So my father had to write him a four-bar phrase - call a lawyer and -
and if you listen to it – I will not sing it – it slides up to the
correct note to come in on.

That was how bad Sam sang, but he was also brilliant and wonderful and
rough and tough and Runyonesque, whereas Frank Sinatra was very smooth
and crooned his songs, and in fact, Goldwyn had my father write three
more songs for Nathan in the movie, for Frank Sinatra.

And my father would listen to Sinatra rehearsing and would become
angrier and angrier, and finally they had it out, and my father kind of
met his match with Frank Sinatra, who exploded about the same way my
father did, both of them screaming words that I won’t say on the radio.

As it ended, Frank Sinatra, of course, performed the songs his way, and
they never spoke again.

GROSS: Did your father sing around the house a lot?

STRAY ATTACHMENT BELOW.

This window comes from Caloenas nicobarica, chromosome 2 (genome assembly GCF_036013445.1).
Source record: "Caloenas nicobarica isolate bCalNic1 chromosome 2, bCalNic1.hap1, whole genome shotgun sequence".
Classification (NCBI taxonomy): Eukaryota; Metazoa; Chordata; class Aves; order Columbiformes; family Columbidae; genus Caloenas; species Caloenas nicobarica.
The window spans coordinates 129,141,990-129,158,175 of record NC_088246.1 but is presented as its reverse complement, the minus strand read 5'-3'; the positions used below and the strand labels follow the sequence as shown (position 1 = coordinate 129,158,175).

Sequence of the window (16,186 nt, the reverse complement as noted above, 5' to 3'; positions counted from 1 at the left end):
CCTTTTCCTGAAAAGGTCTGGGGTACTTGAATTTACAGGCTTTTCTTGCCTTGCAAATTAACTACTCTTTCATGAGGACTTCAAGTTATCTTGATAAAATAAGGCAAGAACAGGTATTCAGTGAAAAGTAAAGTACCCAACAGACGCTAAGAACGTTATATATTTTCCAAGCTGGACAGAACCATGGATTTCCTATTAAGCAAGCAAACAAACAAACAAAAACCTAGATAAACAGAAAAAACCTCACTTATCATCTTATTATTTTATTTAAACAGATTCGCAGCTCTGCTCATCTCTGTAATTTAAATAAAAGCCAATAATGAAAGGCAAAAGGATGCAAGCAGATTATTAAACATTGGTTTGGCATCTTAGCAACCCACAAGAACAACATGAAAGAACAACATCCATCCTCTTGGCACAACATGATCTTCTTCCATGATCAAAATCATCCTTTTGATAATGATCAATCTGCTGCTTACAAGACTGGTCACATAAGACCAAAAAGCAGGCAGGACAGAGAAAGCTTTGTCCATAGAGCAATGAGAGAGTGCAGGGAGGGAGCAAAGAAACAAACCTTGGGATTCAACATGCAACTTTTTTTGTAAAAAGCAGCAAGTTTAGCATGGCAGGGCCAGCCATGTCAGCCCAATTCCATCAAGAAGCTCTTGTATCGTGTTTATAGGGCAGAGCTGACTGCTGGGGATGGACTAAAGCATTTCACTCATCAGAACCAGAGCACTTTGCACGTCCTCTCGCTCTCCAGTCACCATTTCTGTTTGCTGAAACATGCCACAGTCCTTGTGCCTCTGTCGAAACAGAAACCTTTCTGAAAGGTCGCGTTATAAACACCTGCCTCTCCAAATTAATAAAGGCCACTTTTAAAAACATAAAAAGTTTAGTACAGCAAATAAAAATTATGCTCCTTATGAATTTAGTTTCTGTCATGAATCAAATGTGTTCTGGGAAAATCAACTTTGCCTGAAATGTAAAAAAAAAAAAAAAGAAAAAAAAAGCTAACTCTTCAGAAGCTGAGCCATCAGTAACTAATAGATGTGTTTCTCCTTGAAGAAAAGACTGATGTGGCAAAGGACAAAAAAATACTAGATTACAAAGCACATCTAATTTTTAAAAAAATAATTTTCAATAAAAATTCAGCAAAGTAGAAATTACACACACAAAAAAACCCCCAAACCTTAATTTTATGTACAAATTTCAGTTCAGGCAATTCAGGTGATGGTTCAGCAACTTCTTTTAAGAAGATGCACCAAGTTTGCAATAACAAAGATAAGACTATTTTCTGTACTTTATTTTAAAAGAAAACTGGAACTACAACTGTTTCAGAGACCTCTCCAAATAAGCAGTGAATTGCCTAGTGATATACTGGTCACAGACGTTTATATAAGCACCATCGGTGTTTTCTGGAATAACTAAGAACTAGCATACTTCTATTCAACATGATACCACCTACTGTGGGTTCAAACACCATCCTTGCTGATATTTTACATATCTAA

Ms. LOESSER: He sang when he was working on something. More often he
played the piano, working on songs. But yes, he sang too. He and my
mother worked out songs together.

There are some wonderful old recordings of them singing “Baby, It’s Cold
Outside” and “Make a Miracle” from “Where’s Charley?”

GROSS: Yeah, it’s interesting. You write about how “Baby, It’s Cold
Outside” used to be your parents’ song, and they would sing it at
parties together until it was actually used in a film.

Ms. LOESSER: Right. They – and my mother adored that because they would
go to parties, and after the first time they sang the song they were in
great demand because it was such a wonderful, fun song, and they had
such a good time singing it together and they were very good performers
of it.

And so my mother felt it was her claim to fame at that time to perform

this song at parties, and when he sold it to MGM for a movie called
“Neptune’s Daughter” with Esther Williams and Ricardo Mantalban, it
broke my mother’s heart. She was very upset about losing the song, but
then it won an Academy Award. So it made up for it.

GROSS: Your life must have really changed dramatically when you were 12
and 13. That’s when you moved to New York from Hollywood.

Ms. LOESSER: Yes.

GROSS: Your father’s show, “Most Happy Fella,” opened on Broadway, and
it was during that show that he fell in love with his second wife, Jo